The Elder Scrolls V: Skyrim starts in media res.
You, the protagonist, have been captured along with a rebel leader and a few other randoms and are being transported in a wagon to a rendez-vous with a chopping block.
It’s a nice way to set the scene, which oddly reminded me of the taxi ride into Pala at the start of Far Cry 2. Upon arrival at the fortified town where the execution is to take place, one is called forward and asked to state one’s name.
Thus begins the process of character creation. Once this is done, one is led to the block, where one’s avatar exhibits a rather disappointingly passive acceptance of fate, and kneels before the executioner.
It is at this point that a dragon turns up and, quite literally, all hell breaks loose.
My first response, unfortunately, was a rather visceral disappointment with the graphics and textures of the game. The skins seemed decidedly low-res in some cases, and the textures were large and clunky when viewed up close. These reduced nicely into finer-looking detail when using a more distant zoom, yet having spent so long modding the textures in Oblivion and replacing 128 x 128 pixel skins with 2048 x 2048, for a disturbingly photorealistic finish, it felt oddly like a step back from its predecessor. I also noticed early on that the palette seemed rather wan and muted; the colours were not rich and seemed washed out in the pale light of this northernmost province of Tamriel. This all came as a bit of a shock, especially considering that when Oblivion was released it was pretty much at the pinnacle of graphical achievement; I thought Skyrim might be the game to surpass everything, looks wise. I never expected to be so disappointed that my graphics card could run it smoothly, at 40 fps, with everything maxed!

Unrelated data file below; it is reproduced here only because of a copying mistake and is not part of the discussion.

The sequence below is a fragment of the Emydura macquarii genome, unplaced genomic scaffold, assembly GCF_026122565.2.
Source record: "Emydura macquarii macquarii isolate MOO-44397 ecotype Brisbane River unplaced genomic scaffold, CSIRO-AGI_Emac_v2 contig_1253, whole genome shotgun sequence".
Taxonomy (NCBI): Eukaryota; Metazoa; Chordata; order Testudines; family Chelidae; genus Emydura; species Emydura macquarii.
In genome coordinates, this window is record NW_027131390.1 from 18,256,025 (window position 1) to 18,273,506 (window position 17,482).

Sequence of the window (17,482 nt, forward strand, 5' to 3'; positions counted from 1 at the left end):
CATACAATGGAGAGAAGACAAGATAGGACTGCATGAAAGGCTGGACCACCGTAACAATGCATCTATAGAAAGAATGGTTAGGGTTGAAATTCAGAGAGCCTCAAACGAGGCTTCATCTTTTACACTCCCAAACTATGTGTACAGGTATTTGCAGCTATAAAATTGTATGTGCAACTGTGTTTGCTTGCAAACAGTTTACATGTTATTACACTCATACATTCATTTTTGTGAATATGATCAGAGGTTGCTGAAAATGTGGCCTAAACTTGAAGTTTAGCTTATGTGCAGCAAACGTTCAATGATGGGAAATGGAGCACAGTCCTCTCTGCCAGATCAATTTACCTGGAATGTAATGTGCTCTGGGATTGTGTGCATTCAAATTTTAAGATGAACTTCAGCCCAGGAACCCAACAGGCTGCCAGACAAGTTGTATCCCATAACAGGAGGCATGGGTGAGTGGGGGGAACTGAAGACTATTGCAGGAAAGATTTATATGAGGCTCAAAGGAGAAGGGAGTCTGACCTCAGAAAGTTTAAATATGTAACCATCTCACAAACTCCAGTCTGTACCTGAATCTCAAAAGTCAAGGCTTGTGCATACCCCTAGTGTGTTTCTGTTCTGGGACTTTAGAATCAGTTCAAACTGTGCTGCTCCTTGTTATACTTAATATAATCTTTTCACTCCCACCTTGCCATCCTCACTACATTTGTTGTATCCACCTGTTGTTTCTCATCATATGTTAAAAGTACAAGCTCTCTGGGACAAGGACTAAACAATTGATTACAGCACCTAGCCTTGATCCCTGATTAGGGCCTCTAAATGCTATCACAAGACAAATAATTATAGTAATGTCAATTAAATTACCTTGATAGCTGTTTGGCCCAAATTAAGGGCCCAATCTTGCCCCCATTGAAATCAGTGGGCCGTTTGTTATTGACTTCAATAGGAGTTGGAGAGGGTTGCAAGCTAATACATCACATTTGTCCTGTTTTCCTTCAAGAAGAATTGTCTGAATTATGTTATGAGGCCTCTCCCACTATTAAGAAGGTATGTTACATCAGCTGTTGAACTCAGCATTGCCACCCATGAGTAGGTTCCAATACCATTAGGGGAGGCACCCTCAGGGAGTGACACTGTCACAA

My next response was that the characters felt a little flat. Not, thankfully, as pre-generated and soulless as the speakers of Oblivion, but still, not anything like as dynamic, passionate and emotionally engaging as those in Dragon-Age Origins. I had, ever since hearing Max von Sydow’s voice-over in the trailer, been expecting a game replete with very theatrical, naturalistic and emotive voice-work, yet the NPCs in Skyrim seemed to have a slightly false pitch in their voices. They sounded like actors, reading, whereas the voice artists of Dragon Age Origins were thrillingly human.
My next minor issue with the game arose in the process of character creation. I only have myself to blame, both for not reading the manual or checking the on-screen menus as closely as possible, yet when called forward and asked to state my name to the executioner’s scribe, I chose my race and name, and totally failed to notice the full range of other character generation options across the top of the screen. I had expected more prompting, as both Morrowind and Oblivion had guided one through character creation more closely and in a more staggered fashion. Naively, I assumed, as had been the case in Oblivion, that first I would be asked my name and later asked further details, such as class, appearance etc. Not so! Shoot me.